Elena: African Jazz is always an athletic dance that is less about performance and more about stamina, but I wasn’t entirely impressed with what Ricky and Valerie brought to the routine. They performed it admirably, but I don’t have a ton to say about the routine.

Jessica and Zack – Broadway (choreographed by Spencer Liff), “Hernando’s Hideaway” by Ella Fitzgerald 

Whitney: Jessica’s lines and splits shall save us all! She may be bland, and she may be dealing with a shoulder injury, but by golly she is the saving grace of this final four. Her early facial ticks are mostly gone and she is able to actually put on an expression of sexiness or smoothness that compliments the routine. Zack was fine, nothing he did made me upset or anything but I was watching Jessica the entire time and he barely drew my eye. Even with a few mistakes (Jessica’s dress got caught on her shoe on one turn), we heard nothing from the panel except for extensive praise. This was the point I began to think that might be a them tonight, unfortunately.

Elena: Nigel echoed this in his critique, but this season has been a standout Broadway season for the contestants, and this Spencer Liff routine is a nice end to the great run of Broadway routines thus far. The Khaleesi of Dance channeled Jessica Rabbit in her costuming, and impressively did turn after turn on steps in heels. The best part of the dance was watching Zack and Jessica transition seamlessly between slower and faster parts of the music. It had a dynamism that showed off their technique as well as their much improved acting chops.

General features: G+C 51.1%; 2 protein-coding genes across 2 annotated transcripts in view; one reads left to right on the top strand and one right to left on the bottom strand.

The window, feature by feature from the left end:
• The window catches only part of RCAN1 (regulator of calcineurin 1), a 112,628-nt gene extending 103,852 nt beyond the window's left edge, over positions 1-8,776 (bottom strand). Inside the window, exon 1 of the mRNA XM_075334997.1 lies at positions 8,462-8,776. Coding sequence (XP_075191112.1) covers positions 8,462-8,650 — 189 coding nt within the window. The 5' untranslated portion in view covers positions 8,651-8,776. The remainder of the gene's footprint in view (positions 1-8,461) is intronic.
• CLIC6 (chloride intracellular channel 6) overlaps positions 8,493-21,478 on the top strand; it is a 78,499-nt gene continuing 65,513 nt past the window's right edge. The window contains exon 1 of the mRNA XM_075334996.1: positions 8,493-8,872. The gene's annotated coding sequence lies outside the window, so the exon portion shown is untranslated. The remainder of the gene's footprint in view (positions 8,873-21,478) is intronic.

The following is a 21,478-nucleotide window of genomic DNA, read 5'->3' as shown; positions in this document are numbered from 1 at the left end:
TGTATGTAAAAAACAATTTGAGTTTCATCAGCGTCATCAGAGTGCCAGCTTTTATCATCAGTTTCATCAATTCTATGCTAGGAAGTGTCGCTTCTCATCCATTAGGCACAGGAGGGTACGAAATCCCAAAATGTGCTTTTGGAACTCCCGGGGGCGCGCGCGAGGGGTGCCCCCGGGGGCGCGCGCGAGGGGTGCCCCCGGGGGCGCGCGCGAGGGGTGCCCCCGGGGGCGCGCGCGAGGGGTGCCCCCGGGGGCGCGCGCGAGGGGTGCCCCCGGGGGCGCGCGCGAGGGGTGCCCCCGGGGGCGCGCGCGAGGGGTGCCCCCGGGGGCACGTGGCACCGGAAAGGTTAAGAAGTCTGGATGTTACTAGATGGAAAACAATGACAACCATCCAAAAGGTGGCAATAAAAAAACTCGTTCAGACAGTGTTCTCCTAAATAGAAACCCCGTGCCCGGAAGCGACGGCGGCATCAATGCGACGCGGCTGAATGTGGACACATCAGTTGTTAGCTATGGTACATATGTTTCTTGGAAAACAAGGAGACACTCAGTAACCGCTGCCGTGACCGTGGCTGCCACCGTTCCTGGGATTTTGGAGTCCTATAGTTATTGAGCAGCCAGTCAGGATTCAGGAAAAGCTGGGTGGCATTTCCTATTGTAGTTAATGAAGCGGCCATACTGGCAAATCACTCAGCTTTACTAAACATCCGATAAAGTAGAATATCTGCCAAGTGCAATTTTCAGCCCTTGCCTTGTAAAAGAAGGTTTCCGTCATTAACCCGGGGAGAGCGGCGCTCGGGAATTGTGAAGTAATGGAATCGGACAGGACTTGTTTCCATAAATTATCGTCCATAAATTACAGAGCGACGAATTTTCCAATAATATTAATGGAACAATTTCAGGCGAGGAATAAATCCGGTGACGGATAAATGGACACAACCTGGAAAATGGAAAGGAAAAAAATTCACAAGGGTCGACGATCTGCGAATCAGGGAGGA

Zack and Valerie – Contemporary (choreographed by Tyce Diorio), “Pearls” by Sade 

Whitney: Asking Valerie to inhabit the mind of literally anyone else besides her own is a ridiculous concept, therefore it makes perfect sense to put her in the position of pretending to be blind. The good thing about this routine was that it allowed me to look at Zack more closely than the previous piece and I was so happy with what I saw. Interacting with a girl incapable of playing blind is no easy feat, and his easy strength during some of the low moves and leaps was a big reason why the routine flowed from one place to another with little difficulty. His facial expressions were nothing to go crazy over either but his talent covered for him slightly there. Diorio’s choreography was simple at best and pedestrian at worst, with very few difficult aspects beyond the “acting challenge” that he and the judges both considered to be so original. Overall, this looked like two children pretending to be dancers pretending to be blind, and both of them can do better than that.